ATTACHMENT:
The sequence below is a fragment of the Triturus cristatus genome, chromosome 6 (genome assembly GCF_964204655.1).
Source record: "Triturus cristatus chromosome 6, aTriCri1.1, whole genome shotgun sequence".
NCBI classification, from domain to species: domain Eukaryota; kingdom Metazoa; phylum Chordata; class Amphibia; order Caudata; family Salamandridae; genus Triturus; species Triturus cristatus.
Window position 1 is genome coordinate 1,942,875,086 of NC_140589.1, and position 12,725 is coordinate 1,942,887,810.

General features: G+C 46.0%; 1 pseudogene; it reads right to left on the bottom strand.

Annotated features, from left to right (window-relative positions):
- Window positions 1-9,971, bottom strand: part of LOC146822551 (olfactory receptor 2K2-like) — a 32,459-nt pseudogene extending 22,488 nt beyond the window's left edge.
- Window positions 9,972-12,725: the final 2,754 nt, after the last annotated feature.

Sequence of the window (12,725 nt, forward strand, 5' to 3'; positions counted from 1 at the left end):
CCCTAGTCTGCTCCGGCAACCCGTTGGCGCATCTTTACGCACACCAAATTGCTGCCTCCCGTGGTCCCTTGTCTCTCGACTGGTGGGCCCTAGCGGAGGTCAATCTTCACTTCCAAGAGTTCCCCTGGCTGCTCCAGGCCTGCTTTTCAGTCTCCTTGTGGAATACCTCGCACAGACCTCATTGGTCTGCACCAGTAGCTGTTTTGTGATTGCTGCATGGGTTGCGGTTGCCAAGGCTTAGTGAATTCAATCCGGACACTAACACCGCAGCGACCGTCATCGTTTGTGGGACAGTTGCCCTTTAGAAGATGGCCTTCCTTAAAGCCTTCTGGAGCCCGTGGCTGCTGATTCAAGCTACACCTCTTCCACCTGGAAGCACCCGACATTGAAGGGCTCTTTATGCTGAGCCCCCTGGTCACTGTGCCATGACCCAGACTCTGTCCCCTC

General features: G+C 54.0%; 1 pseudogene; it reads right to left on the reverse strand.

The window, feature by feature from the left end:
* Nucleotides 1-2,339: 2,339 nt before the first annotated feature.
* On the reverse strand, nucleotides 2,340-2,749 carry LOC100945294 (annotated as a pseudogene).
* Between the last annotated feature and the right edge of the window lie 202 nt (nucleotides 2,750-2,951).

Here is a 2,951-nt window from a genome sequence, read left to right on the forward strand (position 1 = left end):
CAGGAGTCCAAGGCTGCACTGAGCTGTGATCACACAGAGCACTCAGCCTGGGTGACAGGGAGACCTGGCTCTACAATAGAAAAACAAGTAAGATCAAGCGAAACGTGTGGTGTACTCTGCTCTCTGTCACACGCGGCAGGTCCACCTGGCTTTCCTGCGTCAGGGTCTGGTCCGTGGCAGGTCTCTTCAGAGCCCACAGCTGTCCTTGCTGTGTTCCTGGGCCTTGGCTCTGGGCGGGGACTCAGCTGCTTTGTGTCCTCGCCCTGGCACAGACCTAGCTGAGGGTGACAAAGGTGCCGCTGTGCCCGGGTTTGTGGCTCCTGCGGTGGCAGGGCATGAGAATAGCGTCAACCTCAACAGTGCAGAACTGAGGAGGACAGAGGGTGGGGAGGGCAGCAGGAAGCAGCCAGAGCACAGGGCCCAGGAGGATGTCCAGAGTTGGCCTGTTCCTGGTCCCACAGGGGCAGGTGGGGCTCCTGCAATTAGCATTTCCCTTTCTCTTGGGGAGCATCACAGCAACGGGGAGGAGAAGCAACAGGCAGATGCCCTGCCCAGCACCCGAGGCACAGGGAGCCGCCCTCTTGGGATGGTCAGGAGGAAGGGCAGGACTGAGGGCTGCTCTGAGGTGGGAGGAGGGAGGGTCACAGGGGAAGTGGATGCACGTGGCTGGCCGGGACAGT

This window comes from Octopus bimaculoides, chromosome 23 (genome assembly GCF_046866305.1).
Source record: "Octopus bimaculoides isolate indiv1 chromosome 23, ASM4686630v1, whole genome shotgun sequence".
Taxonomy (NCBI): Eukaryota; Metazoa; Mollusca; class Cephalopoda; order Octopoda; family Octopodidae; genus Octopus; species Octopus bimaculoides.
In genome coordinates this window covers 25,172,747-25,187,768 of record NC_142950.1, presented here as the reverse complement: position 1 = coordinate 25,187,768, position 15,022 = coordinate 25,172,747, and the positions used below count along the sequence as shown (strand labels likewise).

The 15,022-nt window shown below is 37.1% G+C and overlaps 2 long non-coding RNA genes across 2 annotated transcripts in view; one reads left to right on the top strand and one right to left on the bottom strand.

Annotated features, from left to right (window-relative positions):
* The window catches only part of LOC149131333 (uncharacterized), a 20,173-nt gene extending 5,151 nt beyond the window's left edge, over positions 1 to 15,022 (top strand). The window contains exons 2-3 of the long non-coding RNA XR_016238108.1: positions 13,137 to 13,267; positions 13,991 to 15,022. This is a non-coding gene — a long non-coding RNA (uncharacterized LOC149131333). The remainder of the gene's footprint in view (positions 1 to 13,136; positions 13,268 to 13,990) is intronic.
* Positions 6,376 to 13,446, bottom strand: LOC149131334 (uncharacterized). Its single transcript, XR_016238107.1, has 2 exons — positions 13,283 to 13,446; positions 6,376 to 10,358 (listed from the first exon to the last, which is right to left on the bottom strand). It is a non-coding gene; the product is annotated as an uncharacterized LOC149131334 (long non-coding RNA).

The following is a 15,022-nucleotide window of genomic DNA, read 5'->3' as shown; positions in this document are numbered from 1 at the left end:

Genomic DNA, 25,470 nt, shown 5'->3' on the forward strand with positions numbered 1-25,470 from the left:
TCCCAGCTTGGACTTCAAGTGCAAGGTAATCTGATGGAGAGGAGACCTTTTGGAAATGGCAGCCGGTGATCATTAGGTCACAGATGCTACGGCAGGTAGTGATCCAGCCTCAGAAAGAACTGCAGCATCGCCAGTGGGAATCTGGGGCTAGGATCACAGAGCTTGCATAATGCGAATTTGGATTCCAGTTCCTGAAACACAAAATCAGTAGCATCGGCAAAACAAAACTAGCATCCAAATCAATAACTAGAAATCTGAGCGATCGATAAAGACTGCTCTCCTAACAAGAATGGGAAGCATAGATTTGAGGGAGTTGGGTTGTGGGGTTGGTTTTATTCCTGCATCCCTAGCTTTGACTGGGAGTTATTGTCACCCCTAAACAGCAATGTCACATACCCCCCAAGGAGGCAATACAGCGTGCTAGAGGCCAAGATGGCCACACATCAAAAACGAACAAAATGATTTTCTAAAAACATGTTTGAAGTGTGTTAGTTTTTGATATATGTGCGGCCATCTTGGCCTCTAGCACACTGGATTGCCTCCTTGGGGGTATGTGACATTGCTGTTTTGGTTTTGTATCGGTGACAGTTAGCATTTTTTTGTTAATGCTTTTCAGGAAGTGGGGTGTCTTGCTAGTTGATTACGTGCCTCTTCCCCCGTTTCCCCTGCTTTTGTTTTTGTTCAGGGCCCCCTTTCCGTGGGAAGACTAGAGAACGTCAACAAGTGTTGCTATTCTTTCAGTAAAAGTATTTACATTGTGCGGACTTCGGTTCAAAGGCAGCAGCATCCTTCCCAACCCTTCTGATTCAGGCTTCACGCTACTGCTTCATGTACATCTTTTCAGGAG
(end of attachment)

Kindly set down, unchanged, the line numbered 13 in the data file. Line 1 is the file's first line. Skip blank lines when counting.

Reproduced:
* Nucleotides 1-2,339: 2,339 nt before the first annotated feature.